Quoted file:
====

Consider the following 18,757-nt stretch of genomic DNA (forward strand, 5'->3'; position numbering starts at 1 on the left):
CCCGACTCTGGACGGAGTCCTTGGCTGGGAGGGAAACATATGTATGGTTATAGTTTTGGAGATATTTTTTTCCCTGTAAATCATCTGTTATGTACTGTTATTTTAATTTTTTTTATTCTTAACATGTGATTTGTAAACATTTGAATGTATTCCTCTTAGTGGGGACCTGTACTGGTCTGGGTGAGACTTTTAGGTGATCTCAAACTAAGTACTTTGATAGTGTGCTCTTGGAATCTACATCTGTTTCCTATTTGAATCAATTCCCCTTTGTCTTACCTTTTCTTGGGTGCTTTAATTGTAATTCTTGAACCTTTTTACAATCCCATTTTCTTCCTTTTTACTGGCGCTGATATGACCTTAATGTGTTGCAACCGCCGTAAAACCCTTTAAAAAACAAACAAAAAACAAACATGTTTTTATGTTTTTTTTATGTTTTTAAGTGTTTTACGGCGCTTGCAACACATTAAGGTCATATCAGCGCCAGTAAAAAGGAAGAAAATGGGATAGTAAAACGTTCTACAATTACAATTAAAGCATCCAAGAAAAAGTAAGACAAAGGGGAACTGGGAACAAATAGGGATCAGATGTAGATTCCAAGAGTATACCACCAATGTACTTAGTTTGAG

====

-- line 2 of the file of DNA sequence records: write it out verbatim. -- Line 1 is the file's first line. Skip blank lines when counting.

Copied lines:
CCCGACTCTGGACGGAGTCCTTGGCTGGGAGGGAAACATATGTATGGTTATAGTTTTGGAGATATTTTTTTCCCTGTAAATCATCTGTTATGTACTGTTATTTTAATTTTTTTTATTCTTAACATGTGATTTGTAAACATTTGAATGTATTCCTCTTAGTGGGGACCTGTACTGGTCTGGGTGAGACTTTTAGGTGATCTCAAACTAAGTACTTTGATAGTGTGCTCTTGGAATCTACATCTGTTTCCTATTTGAATCAATTCCCCTTTGTCTTACCTTTTCTTGGGTGCTTTAATTGTAATTCTTGAACCTTTTTACAATCCCATTTTCTTCCTTTTTACTGGCGCTGATATGACCTTAATGTGTTGCAACCGCCGTAAAACCCTTTAAAAAACAAACAAAAAACAAACATGTTTTTATGTTTTTTTTATGTTTTTAAGTGTTTTACGGCGCTTGCAACACATTAAGGTCATATCAGCGCCAGTAAAAAGGAAGAAAATGGGATAGTAAAACGTTCTACAATTACAATTAAAGCATCCAAGAAAAAGTAAGACAAAGGGGAACTGGGAACAAATAGGGATCAGATGTAGATTCCAAGAGTATACCACCAATGTACTTAGTTTGAG